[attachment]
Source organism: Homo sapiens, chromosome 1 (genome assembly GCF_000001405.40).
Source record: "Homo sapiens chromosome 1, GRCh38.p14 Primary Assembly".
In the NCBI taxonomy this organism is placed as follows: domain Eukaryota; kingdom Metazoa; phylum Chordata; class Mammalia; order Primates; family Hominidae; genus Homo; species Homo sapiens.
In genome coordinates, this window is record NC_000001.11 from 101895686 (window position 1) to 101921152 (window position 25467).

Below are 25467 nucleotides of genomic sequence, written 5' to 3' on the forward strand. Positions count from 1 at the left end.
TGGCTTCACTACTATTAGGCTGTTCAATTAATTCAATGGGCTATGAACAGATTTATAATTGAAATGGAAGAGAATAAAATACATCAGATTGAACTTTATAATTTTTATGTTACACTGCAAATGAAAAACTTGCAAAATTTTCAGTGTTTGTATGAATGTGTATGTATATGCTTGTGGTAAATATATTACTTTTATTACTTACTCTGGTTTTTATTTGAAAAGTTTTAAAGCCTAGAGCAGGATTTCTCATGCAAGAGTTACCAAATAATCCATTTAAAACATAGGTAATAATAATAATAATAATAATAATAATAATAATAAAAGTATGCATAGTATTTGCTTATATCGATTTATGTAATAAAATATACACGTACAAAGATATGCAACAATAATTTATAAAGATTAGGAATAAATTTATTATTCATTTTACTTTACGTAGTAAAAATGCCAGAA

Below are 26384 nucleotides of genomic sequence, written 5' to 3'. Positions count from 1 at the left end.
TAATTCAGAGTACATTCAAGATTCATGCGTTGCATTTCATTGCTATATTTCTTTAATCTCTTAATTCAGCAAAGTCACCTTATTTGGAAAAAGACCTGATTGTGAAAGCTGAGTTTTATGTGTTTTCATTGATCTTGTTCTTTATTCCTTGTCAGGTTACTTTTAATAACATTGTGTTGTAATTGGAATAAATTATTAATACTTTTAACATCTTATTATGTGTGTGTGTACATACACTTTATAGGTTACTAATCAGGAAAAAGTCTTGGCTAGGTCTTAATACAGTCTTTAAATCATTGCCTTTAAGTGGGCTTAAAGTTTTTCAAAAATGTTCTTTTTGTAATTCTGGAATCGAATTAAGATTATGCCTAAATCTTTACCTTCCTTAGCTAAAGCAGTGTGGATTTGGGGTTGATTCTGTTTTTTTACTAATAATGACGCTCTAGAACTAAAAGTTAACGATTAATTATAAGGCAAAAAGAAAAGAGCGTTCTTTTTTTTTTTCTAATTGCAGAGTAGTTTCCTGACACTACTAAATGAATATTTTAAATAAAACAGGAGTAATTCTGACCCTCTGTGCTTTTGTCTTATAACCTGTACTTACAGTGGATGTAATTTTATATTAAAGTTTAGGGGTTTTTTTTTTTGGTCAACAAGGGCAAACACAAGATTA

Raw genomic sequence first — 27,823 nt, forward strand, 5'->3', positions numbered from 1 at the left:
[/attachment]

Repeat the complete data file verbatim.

Source organism: Homo sapiens, chromosome 1 (genome assembly GCF_000001405.40).
Source record: "Homo sapiens chromosome 1, GRCh38.p14 Primary Assembly".
In the NCBI taxonomy this organism is placed as follows: domain Eukaryota; kingdom Metazoa; phylum Chordata; class Mammalia; order Primates; family Hominidae; genus Homo; species Homo sapiens.
In genome coordinates, this window is record NC_000001.11 from 101895686 (window position 1) to 101921152 (window position 25467).

Below are 25467 nucleotides of genomic sequence, written 5' to 3' on the forward strand. Positions count from 1 at the left end.
TGGCTTCACTACTATTAGGCTGTTCAATTAATTCAATGGGCTATGAACAGATTTATAATTGAAATGGAAGAGAATAAAATACATCAGATTGAACTTTATAATTTTTATGTTACACTGCAAATGAAAAACTTGCAAAATTTTCAGTGTTTGTATGAATGTGTATGTATATGCTTGTGGTAAATATATTACTTTTATTACTTACTCTGGTTTTTATTTGAAAAGTTTTAAAGCCTAGAGCAGGATTTCTCATGCAAGAGTTACCAAATAATCCATTTAAAACATAGGTAATAATAATAATAATAATAATAATAATAATAATAAAAGTATGCATAGTATTTGCTTATATCGATTTATGTAATAAAATATACACGTACAAAGATATGCAACAATAATTTATAAAGATTAGGAATAAATTTATTATTCATTTTACTTTACGTAGTAAAAATGCCAGAA

Below are 26384 nucleotides of genomic sequence, written 5' to 3'. Positions count from 1 at the left end.
TAATTCAGAGTACATTCAAGATTCATGCGTTGCATTTCATTGCTATATTTCTTTAATCTCTTAATTCAGCAAAGTCACCTTATTTGGAAAAAGACCTGATTGTGAAAGCTGAGTTTTATGTGTTTTCATTGATCTTGTTCTTTATTCCTTGTCAGGTTACTTTTAATAACATTGTGTTGTAATTGGAATAAATTATTAATACTTTTAACATCTTATTATGTGTGTGTGTACATACACTTTATAGGTTACTAATCAGGAAAAAGTCTTGGCTAGGTCTTAATACAGTCTTTAAATCATTGCCTTTAAGTGGGCTTAAAGTTTTTCAAAAATGTTCTTTTTGTAATTCTGGAATCGAATTAAGATTATGCCTAAATCTTTACCTTCCTTAGCTAAAGCAGTGTGGATTTGGGGTTGATTCTGTTTTTTTACTAATAATGACGCTCTAGAACTAAAAGTTAACGATTAATTATAAGGCAAAAAGAAAAGAGCGTTCTTTTTTTTTTTCTAATTGCAGAGTAGTTTCCTGACACTACTAAATGAATATTTTAAATAAAACAGGAGTAATTCTGACCCTCTGTGCTTTTGTCTTATAACCTGTACTTACAGTGGATGTAATTTTATATTAAAGTTTAGGGGTTTTTTTTTTTGGTCAACAAGGGCAAACACAAGATTA

Raw genomic sequence first — 27,823 nt, forward strand, 5'->3', positions numbered from 1 at the left: